As en primeur prices for Bordeaux’s least expensive labels begin to emerge speculation is mounting on the cost of the top wines.
Prices are widely expected to be higher than 2005 due to anticipated demand from China and predicted high Parker scores exacerbated by lower production levels among some of the first growths.
“This is the first en primeur campaign to really excite the fast-growing Chinese market,” said Gary Boom, managing director of Bordeaux Index.
He estimates that the fine wine merchant will sell £25 million worth of Bordeaux throughout the en primeur campaign, including £7m to the Chinese market.
“We expect significant interest from the Far East, in addition to unprecedented levels of investment from our more traditional en primeur markets,” he said.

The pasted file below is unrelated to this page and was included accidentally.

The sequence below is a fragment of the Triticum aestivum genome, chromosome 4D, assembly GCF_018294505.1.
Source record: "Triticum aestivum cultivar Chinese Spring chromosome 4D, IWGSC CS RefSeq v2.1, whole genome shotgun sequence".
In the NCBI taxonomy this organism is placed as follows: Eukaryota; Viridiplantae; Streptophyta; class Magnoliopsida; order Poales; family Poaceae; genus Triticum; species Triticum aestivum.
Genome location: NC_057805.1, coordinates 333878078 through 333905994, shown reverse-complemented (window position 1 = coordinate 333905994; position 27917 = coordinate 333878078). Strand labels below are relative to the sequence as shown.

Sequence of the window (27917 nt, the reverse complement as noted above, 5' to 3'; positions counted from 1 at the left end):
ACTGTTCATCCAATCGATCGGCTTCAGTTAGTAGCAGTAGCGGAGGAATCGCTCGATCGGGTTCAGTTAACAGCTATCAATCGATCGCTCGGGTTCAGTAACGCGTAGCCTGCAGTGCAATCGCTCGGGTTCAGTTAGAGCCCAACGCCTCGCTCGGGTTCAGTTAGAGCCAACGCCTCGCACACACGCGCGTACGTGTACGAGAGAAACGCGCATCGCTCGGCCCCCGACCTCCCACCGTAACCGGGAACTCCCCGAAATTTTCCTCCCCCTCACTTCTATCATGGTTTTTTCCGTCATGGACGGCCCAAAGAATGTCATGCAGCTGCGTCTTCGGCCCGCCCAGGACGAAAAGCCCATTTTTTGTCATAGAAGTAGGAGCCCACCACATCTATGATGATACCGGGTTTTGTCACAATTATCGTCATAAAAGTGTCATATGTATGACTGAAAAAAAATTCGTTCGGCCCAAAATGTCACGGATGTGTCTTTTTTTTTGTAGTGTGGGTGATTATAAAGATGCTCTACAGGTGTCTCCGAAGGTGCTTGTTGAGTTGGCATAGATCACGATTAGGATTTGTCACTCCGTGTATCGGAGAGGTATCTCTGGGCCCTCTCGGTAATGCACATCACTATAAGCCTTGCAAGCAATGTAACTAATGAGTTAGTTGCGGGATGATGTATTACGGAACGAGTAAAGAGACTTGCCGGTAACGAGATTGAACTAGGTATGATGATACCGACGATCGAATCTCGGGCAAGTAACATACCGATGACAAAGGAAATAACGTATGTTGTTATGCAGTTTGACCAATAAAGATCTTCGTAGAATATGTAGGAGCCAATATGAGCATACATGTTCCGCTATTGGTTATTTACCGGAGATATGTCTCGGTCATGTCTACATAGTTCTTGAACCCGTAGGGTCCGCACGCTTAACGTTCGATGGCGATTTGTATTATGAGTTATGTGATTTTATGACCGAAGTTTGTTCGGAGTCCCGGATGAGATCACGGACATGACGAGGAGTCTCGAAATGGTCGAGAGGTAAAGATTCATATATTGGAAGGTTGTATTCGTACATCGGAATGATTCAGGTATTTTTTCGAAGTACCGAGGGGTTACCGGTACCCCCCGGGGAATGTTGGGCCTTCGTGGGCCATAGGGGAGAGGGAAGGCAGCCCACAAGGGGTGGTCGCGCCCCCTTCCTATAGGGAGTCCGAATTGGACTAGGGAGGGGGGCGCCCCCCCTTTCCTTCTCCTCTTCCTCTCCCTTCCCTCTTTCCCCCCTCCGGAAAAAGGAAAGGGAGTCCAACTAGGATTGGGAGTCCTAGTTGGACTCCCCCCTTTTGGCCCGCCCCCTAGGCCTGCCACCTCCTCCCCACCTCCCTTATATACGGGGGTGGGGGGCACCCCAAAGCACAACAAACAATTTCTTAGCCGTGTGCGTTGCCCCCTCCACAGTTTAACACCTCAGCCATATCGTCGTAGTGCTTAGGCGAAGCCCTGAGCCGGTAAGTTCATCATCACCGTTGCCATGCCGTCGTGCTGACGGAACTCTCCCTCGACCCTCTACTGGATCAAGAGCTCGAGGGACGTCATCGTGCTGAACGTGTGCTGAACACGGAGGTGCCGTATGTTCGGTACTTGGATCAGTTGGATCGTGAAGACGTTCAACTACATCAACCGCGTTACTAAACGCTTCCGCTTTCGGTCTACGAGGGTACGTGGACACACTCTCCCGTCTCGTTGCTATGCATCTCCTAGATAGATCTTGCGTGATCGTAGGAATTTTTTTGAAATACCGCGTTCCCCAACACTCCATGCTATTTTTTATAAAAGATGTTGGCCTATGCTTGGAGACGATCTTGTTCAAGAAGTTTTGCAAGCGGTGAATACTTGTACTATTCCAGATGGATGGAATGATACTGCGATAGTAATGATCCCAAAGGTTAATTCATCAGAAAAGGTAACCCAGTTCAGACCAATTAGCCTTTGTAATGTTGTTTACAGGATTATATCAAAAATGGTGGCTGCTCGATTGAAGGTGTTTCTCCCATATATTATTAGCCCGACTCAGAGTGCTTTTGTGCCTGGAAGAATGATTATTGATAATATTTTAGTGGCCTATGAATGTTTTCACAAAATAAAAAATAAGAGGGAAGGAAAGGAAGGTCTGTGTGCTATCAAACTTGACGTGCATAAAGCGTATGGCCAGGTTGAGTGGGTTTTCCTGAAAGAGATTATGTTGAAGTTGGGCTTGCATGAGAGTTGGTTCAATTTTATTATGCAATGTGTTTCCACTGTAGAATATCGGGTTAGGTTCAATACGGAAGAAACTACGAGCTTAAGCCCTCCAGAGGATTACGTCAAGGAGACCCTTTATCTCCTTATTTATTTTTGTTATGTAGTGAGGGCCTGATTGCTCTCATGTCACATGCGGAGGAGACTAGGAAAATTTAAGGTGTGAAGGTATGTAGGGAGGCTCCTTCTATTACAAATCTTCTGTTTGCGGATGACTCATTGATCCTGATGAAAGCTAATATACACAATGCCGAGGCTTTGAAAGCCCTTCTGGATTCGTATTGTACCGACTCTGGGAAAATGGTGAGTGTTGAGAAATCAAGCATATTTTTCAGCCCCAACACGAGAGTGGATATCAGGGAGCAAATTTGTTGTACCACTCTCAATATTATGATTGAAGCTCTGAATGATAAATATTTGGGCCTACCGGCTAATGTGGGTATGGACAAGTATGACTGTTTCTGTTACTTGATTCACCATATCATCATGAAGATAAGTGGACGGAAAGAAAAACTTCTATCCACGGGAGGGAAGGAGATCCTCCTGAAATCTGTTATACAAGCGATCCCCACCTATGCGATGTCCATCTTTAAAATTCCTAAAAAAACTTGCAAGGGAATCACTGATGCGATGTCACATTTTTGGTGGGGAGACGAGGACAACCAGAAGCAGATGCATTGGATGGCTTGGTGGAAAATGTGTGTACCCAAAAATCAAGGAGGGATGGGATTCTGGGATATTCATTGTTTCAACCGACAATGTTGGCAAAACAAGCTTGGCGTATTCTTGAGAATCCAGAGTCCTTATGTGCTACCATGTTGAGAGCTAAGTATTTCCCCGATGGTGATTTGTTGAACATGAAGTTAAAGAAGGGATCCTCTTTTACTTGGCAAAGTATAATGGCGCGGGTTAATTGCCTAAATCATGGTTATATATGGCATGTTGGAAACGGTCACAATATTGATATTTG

As for Parker, the widely reported ripeness of the 2009 vintage is likely to appeal to his palate while low production levels among some leading labels will ensure restricted supply.
Although ideal weather conditions tend to produce high yields, such as in 2005, this was not true for 2009.
In particular, Latour and Margaux have reported yields of around 35 hl/ha, compared to a normal yield for a Médoc first growth of 43 hl/ha.
This has meant Latour has made less than 9,000 cases and Margaux 11,000 cases, compared to an average of 14,000 cases.
For this reason one can expect extremely high release prices from these two châteaux at least.
On the other hand, Lafite has produced a more normal 20,000 cases.
High release prices may of course arouse increased interest in older and scarcer vintages, which will appear relatively inexpensive.
In terms of the timing of release prices, Jean-Guillaume Prats of Cos d’Estournel expects the campaign to be “frantic and late” for the top wines, as they wait for someone else to go first. He even suggested that we might have to wait until mid- to late June.
Patrick Schmitt, 15.04.10